After completing a basement renovation we find ourselves with a large amount of wood lamanent left over. To save some money, would it be possible to use this in our master bath to get rid of the pink tiles? If so, should remove the tiles or can the lament be installed over them? (We didn't install the lamenent in the basement)
You can install laminate in the bathroom and provided it's a floating laminate floor, you can install it on top of the tile - provided that the tile is fairly level.
However - A floating floor is not the best surface to install in a bath - even though the manufacturers claim you can do it. The problem is that it's impossible to 100% seal the floor from moisture. As it's almost a certainty that a bathroom will see some decent amounts of water on the floor sometime, eventually you will have water that is trapped underneath your floating floor.
It's hard to beat a tile or good quality vinyl floor in a bathroom.
The standard is to have a wet room with a plastic floor and wall covering the floor covering is one piece and goes up the wall some way to create a sort of well in the case of flooding - just checked my bathroom - re-built last year and the floor covering goes up the wall 8cm and the wall covering comes down on top of it. The water outlet from the shower and wsh basin goes under the floor and joins the outlet from the toilet before going into the waste pipe and there is a sort of non-return u-bend that stops anything coming back up. works just fine with no smells
Originally posted by theLuckster8: I'm speaking from experience. We owned a home which had that in the kitchen, entry and bathroom. Even as careful as we were, water got under the floor and caused issues. Go a different route!!!!
Yes we also had the same problem so I will also suggest you no to go with that wood lamanent!!! It will not save your money rather it gives you more trouble in future!!
I don't disagree with other's comments above, but...
If you have quite a bit left over and unused (but not enough to sell for a whole room) then what do you have to loose? It goes in easy, (and will come out pretty easy if water damaged). Make sure to glue joints and caulk around toilet flange and tub, and just be careful about water use/leaks.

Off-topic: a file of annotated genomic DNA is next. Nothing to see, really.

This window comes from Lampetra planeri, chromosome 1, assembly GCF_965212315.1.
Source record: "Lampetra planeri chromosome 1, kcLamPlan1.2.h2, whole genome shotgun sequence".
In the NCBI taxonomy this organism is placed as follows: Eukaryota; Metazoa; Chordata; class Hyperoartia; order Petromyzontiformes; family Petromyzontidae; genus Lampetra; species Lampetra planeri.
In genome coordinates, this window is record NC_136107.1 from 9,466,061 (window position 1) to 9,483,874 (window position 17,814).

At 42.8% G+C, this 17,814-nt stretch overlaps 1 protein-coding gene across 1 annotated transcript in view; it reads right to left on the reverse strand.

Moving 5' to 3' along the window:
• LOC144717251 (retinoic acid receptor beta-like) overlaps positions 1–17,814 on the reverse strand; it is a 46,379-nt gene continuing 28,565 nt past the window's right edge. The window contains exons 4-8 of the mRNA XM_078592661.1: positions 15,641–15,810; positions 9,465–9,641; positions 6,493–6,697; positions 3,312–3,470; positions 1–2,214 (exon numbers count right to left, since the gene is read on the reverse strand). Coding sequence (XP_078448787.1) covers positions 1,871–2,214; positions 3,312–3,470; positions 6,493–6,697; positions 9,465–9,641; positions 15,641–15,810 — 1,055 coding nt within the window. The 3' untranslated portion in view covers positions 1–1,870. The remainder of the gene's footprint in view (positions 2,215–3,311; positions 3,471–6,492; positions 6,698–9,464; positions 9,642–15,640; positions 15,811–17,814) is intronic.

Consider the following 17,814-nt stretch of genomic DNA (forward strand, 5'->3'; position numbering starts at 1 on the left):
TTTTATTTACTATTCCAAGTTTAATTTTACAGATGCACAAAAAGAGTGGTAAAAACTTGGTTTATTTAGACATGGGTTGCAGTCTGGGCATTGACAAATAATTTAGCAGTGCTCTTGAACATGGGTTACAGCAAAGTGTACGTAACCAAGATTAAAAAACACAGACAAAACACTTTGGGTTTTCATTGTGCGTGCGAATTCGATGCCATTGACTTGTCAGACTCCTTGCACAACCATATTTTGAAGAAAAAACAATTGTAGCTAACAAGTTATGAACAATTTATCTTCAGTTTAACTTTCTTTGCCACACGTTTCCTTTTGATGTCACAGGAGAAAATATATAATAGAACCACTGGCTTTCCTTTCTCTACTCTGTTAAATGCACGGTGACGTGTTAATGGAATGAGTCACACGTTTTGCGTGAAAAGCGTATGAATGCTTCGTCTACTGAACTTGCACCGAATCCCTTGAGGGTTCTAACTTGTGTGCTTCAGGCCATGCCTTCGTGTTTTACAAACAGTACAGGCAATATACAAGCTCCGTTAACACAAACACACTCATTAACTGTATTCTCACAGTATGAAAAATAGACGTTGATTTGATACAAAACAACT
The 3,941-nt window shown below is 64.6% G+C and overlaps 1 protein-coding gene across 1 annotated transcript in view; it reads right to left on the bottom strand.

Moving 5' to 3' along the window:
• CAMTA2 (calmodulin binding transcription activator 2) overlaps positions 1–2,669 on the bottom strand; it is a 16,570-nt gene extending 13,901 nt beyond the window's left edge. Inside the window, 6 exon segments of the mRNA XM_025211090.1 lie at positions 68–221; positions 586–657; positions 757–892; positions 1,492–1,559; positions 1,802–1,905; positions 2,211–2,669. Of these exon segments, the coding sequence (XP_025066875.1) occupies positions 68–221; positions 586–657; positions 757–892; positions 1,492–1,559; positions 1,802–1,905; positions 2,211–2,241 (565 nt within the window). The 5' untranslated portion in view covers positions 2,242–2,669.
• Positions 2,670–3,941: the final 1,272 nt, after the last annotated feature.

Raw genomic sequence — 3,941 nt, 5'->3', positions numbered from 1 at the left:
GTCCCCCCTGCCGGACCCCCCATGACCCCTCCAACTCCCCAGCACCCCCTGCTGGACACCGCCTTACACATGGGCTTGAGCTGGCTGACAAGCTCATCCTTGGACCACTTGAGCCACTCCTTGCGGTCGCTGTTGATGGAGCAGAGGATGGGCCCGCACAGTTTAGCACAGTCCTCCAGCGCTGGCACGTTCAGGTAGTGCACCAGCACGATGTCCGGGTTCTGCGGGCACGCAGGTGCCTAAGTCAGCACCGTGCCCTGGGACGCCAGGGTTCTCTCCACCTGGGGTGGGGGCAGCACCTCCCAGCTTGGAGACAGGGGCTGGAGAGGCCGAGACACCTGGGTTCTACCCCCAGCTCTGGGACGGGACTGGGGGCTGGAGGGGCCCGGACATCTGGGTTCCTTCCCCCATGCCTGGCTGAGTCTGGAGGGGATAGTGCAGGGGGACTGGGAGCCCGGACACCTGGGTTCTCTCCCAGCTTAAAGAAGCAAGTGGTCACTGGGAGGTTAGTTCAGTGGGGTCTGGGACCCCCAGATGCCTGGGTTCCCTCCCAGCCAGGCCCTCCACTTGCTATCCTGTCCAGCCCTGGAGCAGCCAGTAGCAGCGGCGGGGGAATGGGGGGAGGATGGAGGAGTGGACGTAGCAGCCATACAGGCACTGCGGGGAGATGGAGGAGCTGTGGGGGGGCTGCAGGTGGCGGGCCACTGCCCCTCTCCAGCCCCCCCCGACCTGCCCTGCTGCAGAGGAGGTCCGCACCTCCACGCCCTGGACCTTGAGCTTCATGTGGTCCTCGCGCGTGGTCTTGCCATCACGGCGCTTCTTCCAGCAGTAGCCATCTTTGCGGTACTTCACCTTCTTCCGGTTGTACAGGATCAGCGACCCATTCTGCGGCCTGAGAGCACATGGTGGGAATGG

Two years ago, I had ceramic put in the main bath, along with the utility area, back entry, kitchen, and dining area. I love it and can't think of anything that I would like that would come close to it. It is so functional and easy to clean, and will last and look great forever.
I wouldn't advise you to install laminate in a bathroom. When water gets underneath, and believe me it will get there sooner that you expect, it will cause problems and eventually you will need to replace the laminate. You will need to find another way of using the left over materials.
But I would be cautious about following any advice from someone that can't follow a simple rule such as "NO ADVERTISING IS ALLOWED". They obviously don't care about doing what is right. Or are incapable of it.
And if they don't care about doing what is right, then their web site is totally untrustworthy and useless.This message has been edited. Last edited by: Re-mdlr,
Posts: 691 | Location: No. California | Registered: Mar 24, 2004
Originally posted by Emf: U could put a waterproof membrane down first, like Schluter, then u should be ok.
Actually, no. While a membrane would protect your subfloor, the problem with a floating floor in a high moisture area is that the trapped moisture will either warp and buckle the floating floor, remain under the floor and start to mold or both.
break out the pink tile with a rental hammer drill and broad blade, and any cementatious underlayment. check a hole in the floor someplace, like at an access panel, and if there is more than 1-1/4 inch of solid wood floor, go with Hardie underlayment or Durock over thinset, and retile. that's your longest-lasting option.
sig: if this is a new economy, how come they still want my old-fashioned money?
Posts: 4668 | Location: North Burbs, MN | Registered: Mar 14, 2007